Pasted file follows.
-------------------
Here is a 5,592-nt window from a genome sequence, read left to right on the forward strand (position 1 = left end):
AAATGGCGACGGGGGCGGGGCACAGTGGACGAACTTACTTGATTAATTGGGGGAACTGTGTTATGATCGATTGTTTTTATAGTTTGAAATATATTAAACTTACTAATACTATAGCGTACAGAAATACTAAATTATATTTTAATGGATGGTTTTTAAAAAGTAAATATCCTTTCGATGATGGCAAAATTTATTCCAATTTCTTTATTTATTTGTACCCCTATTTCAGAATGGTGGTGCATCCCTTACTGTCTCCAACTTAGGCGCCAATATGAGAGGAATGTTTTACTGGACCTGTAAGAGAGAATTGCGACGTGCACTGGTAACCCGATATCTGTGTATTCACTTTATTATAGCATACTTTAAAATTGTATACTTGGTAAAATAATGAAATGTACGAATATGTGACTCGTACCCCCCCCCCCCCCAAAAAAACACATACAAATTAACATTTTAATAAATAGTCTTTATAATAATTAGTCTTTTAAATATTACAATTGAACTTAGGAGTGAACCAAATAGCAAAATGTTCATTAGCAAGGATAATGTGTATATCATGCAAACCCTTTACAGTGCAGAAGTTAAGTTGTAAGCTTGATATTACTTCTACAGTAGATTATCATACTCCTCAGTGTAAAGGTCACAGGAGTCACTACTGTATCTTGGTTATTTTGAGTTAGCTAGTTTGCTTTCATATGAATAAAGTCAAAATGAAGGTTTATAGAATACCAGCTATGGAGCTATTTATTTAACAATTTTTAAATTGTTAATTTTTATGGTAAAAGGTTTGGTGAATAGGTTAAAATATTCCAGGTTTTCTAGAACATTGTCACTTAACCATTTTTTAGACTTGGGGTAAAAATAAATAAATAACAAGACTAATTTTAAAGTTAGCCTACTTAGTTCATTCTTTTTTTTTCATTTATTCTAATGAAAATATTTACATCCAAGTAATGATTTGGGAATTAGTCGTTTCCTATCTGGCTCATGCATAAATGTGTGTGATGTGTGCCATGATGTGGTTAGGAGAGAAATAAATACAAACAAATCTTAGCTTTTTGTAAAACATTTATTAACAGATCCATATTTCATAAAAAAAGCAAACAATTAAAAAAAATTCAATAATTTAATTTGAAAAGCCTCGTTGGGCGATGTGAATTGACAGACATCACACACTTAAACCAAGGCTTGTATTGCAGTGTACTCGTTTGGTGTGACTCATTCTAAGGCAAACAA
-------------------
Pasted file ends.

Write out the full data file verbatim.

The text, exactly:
Here is a 5,592-nt window from a genome sequence, read left to right on the forward strand (position 1 = left end):
AAATGGCGACGGGGGCGGGGCACAGTGGACGAACTTACTTGATTAATTGGGGGAACTGTGTTATGATCGATTGTTTTTATAGTTTGAAATATATTAAACTTACTAATACTATAGCGTACAGAAATACTAAATTATATTTTAATGGATGGTTTTTAAAAAGTAAATATCCTTTCGATGATGGCAAAATTTATTCCAATTTCTTTATTTATTTGTACCCCTATTTCAGAATGGTGGTGCATCCCTTACTGTCTCCAACTTAGGCGCCAATATGAGAGGAATGTTTTACTGGACCTGTAAGAGAGAATTGCGACGTGCACTGGTAACCCGATATCTGTGTATTCACTTTATTATAGCATACTTTAAAATTGTATACTTGGTAAAATAATGAAATGTACGAATATGTGACTCGTACCCCCCCCCCCCCCAAAAAAACACATACAAATTAACATTTTAATAAATAGTCTTTATAATAATTAGTCTTTTAAATATTACAATTGAACTTAGGAGTGAACCAAATAGCAAAATGTTCATTAGCAAGGATAATGTGTATATCATGCAAACCCTTTACAGTGCAGAAGTTAAGTTGTAAGCTTGATATTACTTCTACAGTAGATTATCATACTCCTCAGTGTAAAGGTCACAGGAGTCACTACTGTATCTTGGTTATTTTGAGTTAGCTAGTTTGCTTTCATATGAATAAAGTCAAAATGAAGGTTTATAGAATACCAGCTATGGAGCTATTTATTTAACAATTTTTAAATTGTTAATTTTTATGGTAAAAGGTTTGGTGAATAGGTTAAAATATTCCAGGTTTTCTAGAACATTGTCACTTAACCATTTTTTAGACTTGGGGTAAAAATAAATAAATAACAAGACTAATTTTAAAGTTAGCCTACTTAGTTCATTCTTTTTTTTTCATTTATTCTAATGAAAATATTTACATCCAAGTAATGATTTGGGAATTAGTCGTTTCCTATCTGGCTCATGCATAAATGTGTGTGATGTGTGCCATGATGTGGTTAGGAGAGAAATAAATACAAACAAATCTTAGCTTTTTGTAAAACATTTATTAACAGATCCATATTTCATAAAAAAAGCAAACAATTAAAAAAAATTCAATAATTTAATTTGAAAAGCCTCGTTGGGCGATGTGAATTGACAGACATCACACACTTAAACCAAGGCTTGTATTGCAGTGTACTCGTTTGGTGTGACTCATTCTAAGGCAAACAA